We see here that unity of command is defined in terms of the objective — “For every objective, ensure unity of effort under one responsible commander.” — which is itself the first principle of war, and the same Field Manual 3-0 defines objective as follows:

Direct every military operation toward a clearly defined, decisive, and attainable objective.

4-35. At the operational and tactical levels, objective means ensuring all actions contribute to the goals of the higher headquarters. The principle of objective drives all military activity. When undertaking any mission, commanders should have a clear understanding of the expected outcome and its impact. At the strategic level, this means having a clear vision of the theater end state. This normally includes aspects of the political dimension. Commanders need to appreciate political ends and understand how the military conditions they achieve contribute to them.

This is a highly edited extract from the text. The reader is encouraged to peruse the whole text in detail, which incorporates concerns of restraint, legitimacy, and prudence in pursuit of the objective.

The objective must, in turn, be understood in the context of the the offensive action taken to secure the objective:

Seize, retain, and exploit the initiative.

4-38. Offensive action is key to achieving decisive results. It is the essence of successful operations. Offensive actions are those taken to dictate the nature, scope, and tempo of an operation. They force the enemy to react. Commanders use offensive actions to impose their will on an enemy, adversary, or situation. Offensive operations are essential to maintain the freedom of action necessary for success, exploit vulnerabilities, and react to rapidly changing situations and unexpected developments.

Ideally the principles of war work together in a synthesis that applies maximum combat power to attaining the objective of the operation, and we can see how the definitions of the principles of war rely on each other in a way that makes them more than the sum of their parts. So far, so good.

But there are limits as to what can be achieved within the institutionalized context of war, and the institutions that engage in wars, i.e., armies and their proxies. I have given the above definitions so that the reader can appreciate the fundamental tension that emerges in all military institutions between unity of command and individual initiative.

That nothing at all (or next to nothing) could be achieved without unity of command I do not dispute, but any engagement is fluid, consisting of continually changing circumstances, and history teaches us that it is battlefield commanders who take individual initiative who usually win battles, and commanders who fail to seize an opportunity can be indirectly responsible for defeat.

The more rigid, bureaucratic, and formalized a military institution becomes — developments that usually correspond to age — the more individual initiative is discouraged. Any bright, young leader attempting to make his way through a bureaucracy rapidly learns that innovation, imagination, and and unconventional thinking are qualities that result not in promotion but in exclusion. The rebel or the revolutionary must take on vested interests, and vested interests are powerful and rarely lose.

The tension between unity and command and individual initiative is especially present in coalition warfare, which, since the end of the Second World War and the establishment of international security protocols, is rapidly becoming the dominant paradigm of conventional war. Even during the Second World War, with its clearly defined objectives, there were conflicts within the command structure of the Allies. Without the unity of purpose furnished by the enemy as implacable and as odious as the Nazis, coalition warfare becomes even more fractious and even more difficult to hold together under a single unified command.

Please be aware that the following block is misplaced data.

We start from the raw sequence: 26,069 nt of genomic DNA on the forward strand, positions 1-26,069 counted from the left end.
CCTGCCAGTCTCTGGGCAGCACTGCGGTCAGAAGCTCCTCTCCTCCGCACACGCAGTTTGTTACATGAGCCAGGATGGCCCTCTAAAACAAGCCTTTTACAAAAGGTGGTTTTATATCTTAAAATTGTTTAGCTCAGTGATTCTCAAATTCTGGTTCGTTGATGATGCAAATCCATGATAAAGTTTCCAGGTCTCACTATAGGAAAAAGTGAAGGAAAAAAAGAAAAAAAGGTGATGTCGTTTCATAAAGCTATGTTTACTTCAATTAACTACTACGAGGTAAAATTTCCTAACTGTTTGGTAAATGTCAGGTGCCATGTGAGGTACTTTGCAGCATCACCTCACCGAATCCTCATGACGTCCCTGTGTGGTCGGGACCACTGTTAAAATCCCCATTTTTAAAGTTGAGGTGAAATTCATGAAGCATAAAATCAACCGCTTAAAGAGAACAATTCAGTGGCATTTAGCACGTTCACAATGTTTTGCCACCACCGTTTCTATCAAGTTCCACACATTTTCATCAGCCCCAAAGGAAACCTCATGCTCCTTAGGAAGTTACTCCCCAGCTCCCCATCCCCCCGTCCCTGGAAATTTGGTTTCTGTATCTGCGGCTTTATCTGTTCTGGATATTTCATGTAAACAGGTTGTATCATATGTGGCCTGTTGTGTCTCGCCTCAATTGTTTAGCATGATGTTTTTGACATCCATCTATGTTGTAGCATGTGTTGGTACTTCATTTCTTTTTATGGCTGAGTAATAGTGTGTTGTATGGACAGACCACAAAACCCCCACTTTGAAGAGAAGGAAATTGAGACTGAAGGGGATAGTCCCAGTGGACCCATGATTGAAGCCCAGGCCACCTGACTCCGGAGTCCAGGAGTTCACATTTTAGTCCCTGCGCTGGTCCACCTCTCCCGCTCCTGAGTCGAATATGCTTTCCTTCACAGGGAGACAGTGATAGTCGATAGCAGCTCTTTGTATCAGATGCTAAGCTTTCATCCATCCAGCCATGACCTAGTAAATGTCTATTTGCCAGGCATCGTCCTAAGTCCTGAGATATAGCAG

Contrast the balky, awkward, ponderous moves of coalition warfare to the proliferating asymmetrical insurgencies found around the globe today, which are light, nimble, flexible, and highly responsive to the growing bureaucracy of military forces subject to layers of command often at odds with each other despite the formal unity of command that is supposed to flow from a defined chain of command, and it is no wonder that these irregular forces so often humiliate the most powerful forces that can be brought to bear against them.

Insurgency is the most decentralized form of warfare, lacking basic organizational structure, without a chain of command, and with no unity of command beyond the squad level. Insurgents are unified not by an institution or an individual, but by an idea. As long as that idea is interpreted in roughly the same way, and it remains a vivid presence to all the combatants fighting under its banner, this minimal organization is far more flexible than anything that can be brought against it. This was a true of communist and nationalist insurgents of the twentieth century as it is true of successful insurgents today.

Formal structure — organization, chain of command, unity of command — predicated upon strict adherence to rules is especially vulnerable to surprise because structure, rules, and organization create consistency and therefore predictability. Irregular forces constitute themselves in response to this vulnerability, and as the formal command structure responds to surprises according to rules and established procedures they entrench their predictability and vulnerability to surprise even while instructing their opponents in the doctrine of response.

This is the shadow of war, and as the paradigm of conventional war continues to approximate coalition war undertaken at the behest international bodies seeking to enforce international security arrangements, the shadow, the reflex, and the reaction to this evolutionary development toward greater political comprehensivity (and therefore a more compromised chain of command) will be revealed in the conflict of these enemies as they grow apart by adapting to each other.

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Grand Strategy Annex